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Next Three Weeks Will Help Determine Your Yield Guess

Next Three Weeks Will Help Determine Your Yield Guess
CROP WATCH: Our Crop Watch '13 field approaches critical stage.

Some decisions about ear size and number of kernels per row were made already in the Crop Watch '13 field. All systems were go with plenty of nutrients and moisture, and average to below average temperatures, so those decisions should have been good ones for yield. It's the exact opposite of one year ago.

One year ago this week the temperature reached 100 degrees or more for at least five days in a row. There was also no moisture. It culminated July 7 with 107 degrees in the shade on a very accurate thermometer. That day will live in infamy for me since I hate heat and walking burnt-up cornfields.

CROP WATCH: Our Crop Watch '13 field approaches critical stage.

But back to now: the next decisions for the corn plant will come soon with tasseling and pollination. Then as grain fill starts – if there is adequate moisture – the signals inside the plant should be to fill as many kernels as possible. That will mean less tip dieback than a year ago. Plants will want to fill the kernels, instead of cannibalizing the last kernels, those on the tip, to save those formed early toward the butt of the ear.

If all is well by the time July 20 rolls around, you should have a good idea how much yield you want to guess when you fill out your entry in the Crop Watch '13 contest. Entry forms will be coming soon on the Web and in Indiana Prairie Farmer. Those who come the closest will win free seed from Seed Consultants, Inc., for the 2014 planting season. The prizes are well worth taking time to study the field and enter the contest.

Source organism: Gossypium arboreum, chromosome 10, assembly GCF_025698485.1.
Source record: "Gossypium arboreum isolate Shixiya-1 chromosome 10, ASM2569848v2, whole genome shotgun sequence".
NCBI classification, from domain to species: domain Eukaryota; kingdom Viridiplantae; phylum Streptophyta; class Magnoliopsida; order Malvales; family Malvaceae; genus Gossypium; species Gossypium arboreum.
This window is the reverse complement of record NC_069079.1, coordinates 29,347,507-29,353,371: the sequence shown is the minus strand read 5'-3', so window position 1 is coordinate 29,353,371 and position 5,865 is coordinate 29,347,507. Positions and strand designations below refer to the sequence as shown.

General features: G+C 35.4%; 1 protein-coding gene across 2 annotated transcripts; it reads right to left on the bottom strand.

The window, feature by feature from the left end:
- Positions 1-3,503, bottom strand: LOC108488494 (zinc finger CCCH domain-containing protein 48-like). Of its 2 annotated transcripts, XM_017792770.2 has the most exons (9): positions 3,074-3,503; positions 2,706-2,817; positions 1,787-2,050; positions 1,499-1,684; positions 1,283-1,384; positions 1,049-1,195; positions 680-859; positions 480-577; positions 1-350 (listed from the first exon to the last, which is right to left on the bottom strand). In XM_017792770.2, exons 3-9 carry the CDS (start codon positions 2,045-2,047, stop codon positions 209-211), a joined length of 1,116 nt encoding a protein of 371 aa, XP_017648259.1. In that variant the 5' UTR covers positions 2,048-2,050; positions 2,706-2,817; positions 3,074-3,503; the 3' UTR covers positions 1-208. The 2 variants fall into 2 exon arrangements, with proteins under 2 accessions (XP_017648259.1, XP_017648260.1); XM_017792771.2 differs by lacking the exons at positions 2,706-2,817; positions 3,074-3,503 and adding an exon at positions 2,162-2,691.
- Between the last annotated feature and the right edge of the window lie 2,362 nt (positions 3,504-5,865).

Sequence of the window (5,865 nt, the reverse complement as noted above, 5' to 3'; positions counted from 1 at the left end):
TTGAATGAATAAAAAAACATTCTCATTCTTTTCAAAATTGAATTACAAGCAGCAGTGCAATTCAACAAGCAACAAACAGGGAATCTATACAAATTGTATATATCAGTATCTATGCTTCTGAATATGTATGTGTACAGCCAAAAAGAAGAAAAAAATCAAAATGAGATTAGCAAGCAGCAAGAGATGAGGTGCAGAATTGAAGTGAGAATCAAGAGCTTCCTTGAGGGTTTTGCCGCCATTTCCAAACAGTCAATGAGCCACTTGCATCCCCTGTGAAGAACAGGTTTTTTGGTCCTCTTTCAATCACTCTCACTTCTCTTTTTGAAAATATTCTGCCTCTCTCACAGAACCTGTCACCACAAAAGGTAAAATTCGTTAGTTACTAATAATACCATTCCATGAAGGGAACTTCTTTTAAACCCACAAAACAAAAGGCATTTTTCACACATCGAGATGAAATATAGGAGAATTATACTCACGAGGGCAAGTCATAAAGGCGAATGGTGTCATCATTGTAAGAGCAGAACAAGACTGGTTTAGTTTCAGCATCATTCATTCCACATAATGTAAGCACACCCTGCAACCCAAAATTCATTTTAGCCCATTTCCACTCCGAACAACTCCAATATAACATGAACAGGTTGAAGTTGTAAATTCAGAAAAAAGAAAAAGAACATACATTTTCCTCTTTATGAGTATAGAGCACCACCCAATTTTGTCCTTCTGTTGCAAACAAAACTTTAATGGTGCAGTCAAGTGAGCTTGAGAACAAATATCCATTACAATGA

Critical stage coming: It won't be long before the Crop Watch '13 field is ready to tassel and pollinate.

There's still plenty of time for hiccups along the way. Northern Corn leaf blight could be an issue, although the hybrid planted in the field is supposed to be resistant to most diseases. We'll be watching in case Japanese beetles or rootworm beetles start clipping silks. As long as they don't clip to within a half-inch while pollination and fertilization is still going on, it shouldn't be an issue.

Watch for further updates so you can make an educated yield guess for the field when the time comes.

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